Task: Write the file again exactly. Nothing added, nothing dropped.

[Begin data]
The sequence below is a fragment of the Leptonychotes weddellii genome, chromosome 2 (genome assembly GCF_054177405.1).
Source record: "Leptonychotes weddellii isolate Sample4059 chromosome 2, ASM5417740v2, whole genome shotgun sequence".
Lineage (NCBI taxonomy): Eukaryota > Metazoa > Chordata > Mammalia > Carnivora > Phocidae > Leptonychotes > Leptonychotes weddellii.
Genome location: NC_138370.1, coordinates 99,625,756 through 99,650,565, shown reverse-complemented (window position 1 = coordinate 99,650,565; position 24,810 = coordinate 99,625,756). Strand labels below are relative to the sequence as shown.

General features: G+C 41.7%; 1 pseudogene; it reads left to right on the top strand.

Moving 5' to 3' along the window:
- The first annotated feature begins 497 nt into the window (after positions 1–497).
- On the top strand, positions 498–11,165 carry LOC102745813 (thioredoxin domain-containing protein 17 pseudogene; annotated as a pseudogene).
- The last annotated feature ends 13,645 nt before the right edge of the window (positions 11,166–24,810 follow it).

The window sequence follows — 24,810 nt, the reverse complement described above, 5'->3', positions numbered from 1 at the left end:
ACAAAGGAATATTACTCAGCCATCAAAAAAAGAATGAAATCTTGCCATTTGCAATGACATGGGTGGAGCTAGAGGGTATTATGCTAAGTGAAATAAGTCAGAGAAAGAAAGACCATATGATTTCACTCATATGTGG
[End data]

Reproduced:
The sequence below is a fragment of the Leptonychotes weddellii genome, chromosome 2 (genome assembly GCF_054177405.1).
Source record: "Leptonychotes weddellii isolate Sample4059 chromosome 2, ASM5417740v2, whole genome shotgun sequence".
Lineage (NCBI taxonomy): Eukaryota > Metazoa > Chordata > Mammalia > Carnivora > Phocidae > Leptonychotes > Leptonychotes weddellii.
Genome location: NC_138370.1, coordinates 99,625,756 through 99,650,565, shown reverse-complemented (window position 1 = coordinate 99,650,565; position 24,810 = coordinate 99,625,756). Strand labels below are relative to the sequence as shown.

General features: G+C 41.7%; 1 pseudogene; it reads left to right on the top strand.

Moving 5' to 3' along the window:
- The first annotated feature begins 497 nt into the window (after positions 1–497).
- On the top strand, positions 498–11,165 carry LOC102745813 (thioredoxin domain-containing protein 17 pseudogene; annotated as a pseudogene).
- The last annotated feature ends 13,645 nt before the right edge of the window (positions 11,166–24,810 follow it).

The window sequence follows — 24,810 nt, the reverse complement described above, 5'->3', positions numbered from 1 at the left end:
ACAAAGGAATATTACTCAGCCATCAAAAAAAGAATGAAATCTTGCCATTTGCAATGACATGGGTGGAGCTAGAGGGTATTATGCTAAGTGAAATAAGTCAGAGAAAGAAAGACCATATGATTTCACTCATATGTGG